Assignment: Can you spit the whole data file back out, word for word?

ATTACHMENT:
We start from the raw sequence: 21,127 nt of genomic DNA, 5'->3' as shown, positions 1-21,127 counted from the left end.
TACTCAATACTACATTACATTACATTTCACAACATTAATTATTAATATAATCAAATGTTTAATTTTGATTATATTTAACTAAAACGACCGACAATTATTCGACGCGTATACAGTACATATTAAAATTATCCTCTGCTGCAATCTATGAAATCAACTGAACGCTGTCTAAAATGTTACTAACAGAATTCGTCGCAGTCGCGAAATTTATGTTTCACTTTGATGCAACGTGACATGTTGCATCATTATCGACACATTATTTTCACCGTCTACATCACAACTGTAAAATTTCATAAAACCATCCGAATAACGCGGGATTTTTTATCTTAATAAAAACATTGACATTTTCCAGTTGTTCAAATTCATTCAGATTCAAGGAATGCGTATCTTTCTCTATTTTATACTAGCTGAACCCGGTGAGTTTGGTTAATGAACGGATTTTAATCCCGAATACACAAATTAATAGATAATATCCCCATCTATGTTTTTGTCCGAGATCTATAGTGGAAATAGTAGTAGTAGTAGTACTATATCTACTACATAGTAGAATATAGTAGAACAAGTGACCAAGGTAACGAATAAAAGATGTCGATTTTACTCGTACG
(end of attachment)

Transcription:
We start from the raw sequence: 21,127 nt of genomic DNA, 5'->3' as shown, positions 1-21,127 counted from the left end.
TACTCAATACTACATTACATTACATTTCACAACATTAATTATTAATATAATCAAATGTTTAATTTTGATTATATTTAACTAAAACGACCGACAATTATTCGACGCGTATACAGTACATATTAAAATTATCCTCTGCTGCAATCTATGAAATCAACTGAACGCTGTCTAAAATGTTACTAACAGAATTCGTCGCAGTCGCGAAATTTATGTTTCACTTTGATGCAACGTGACATGTTGCATCATTATCGACACATTATTTTCACCGTCTACATCACAACTGTAAAATTTCATAAAACCATCCGAATAACGCGGGATTTTTTATCTTAATAAAAACATTGACATTTTCCAGTTGTTCAAATTCATTCAGATTCAAGGAATGCGTATCTTTCTCTATTTTATACTAGCTGAACCCGGTGAGTTTGGTTAATGAACGGATTTTAATCCCGAATACACAAATTAATAGATAATATCCCCATCTATGTTTTTGTCCGAGATCTATAGTGGAAATAGTAGTAGTAGTAGTACTATATCTACTACATAGTAGAATATAGTAGAACAAGTGACCAAGGTAACGAATAAAAGATGTCGATTTTACTCGTACG